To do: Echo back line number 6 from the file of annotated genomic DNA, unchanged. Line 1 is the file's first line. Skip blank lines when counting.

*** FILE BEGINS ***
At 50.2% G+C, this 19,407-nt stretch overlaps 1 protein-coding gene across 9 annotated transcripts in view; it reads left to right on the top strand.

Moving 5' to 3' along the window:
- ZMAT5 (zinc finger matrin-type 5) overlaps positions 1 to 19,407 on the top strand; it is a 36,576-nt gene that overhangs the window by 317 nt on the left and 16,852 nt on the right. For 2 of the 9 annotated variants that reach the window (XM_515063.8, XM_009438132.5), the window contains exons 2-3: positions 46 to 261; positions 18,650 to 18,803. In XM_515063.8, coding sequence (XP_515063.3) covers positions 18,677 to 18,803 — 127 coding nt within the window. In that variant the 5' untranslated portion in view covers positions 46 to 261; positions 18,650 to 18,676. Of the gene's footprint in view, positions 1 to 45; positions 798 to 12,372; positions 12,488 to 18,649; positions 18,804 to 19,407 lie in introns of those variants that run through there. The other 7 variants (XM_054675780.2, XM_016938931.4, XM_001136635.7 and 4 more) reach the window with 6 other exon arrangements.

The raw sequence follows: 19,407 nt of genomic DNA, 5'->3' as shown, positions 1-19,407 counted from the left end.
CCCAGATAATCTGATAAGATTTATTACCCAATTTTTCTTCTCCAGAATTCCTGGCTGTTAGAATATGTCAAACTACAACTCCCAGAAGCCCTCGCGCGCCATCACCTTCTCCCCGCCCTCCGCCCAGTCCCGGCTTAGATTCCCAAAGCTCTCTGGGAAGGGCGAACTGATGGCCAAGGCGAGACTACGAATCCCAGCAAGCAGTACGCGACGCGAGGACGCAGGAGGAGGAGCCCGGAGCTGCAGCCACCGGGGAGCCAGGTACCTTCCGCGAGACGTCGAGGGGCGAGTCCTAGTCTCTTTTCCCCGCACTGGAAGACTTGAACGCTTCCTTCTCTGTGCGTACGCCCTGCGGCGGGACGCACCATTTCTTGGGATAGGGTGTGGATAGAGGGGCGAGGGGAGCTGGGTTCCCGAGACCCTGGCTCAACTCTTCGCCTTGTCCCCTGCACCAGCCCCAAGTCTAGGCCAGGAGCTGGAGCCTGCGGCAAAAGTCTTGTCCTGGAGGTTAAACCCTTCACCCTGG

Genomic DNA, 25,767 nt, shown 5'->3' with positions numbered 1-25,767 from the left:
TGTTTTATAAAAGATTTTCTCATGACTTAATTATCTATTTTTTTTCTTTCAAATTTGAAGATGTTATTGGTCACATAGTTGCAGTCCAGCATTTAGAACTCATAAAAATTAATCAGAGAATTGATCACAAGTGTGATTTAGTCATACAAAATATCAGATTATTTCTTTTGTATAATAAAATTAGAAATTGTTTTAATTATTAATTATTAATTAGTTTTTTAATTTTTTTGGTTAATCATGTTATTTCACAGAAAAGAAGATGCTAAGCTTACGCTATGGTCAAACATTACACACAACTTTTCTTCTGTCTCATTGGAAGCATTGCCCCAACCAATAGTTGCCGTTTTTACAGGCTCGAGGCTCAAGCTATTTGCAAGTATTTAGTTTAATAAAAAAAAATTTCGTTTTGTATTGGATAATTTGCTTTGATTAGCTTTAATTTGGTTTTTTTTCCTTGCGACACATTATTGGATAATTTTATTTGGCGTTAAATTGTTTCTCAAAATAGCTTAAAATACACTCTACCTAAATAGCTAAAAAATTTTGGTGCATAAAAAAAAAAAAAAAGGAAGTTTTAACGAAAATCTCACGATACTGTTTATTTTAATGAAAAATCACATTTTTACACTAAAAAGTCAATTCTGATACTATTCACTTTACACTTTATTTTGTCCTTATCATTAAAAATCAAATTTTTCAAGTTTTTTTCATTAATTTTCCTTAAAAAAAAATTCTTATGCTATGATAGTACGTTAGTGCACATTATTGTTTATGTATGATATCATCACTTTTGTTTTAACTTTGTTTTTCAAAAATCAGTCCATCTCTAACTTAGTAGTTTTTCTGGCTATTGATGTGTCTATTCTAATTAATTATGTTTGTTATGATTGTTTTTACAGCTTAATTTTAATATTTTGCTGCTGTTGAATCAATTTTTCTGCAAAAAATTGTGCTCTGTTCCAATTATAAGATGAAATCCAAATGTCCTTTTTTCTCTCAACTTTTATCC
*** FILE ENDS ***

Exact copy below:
Genomic DNA, 25,767 nt, shown 5'->3' with positions numbered 1-25,767 from the left: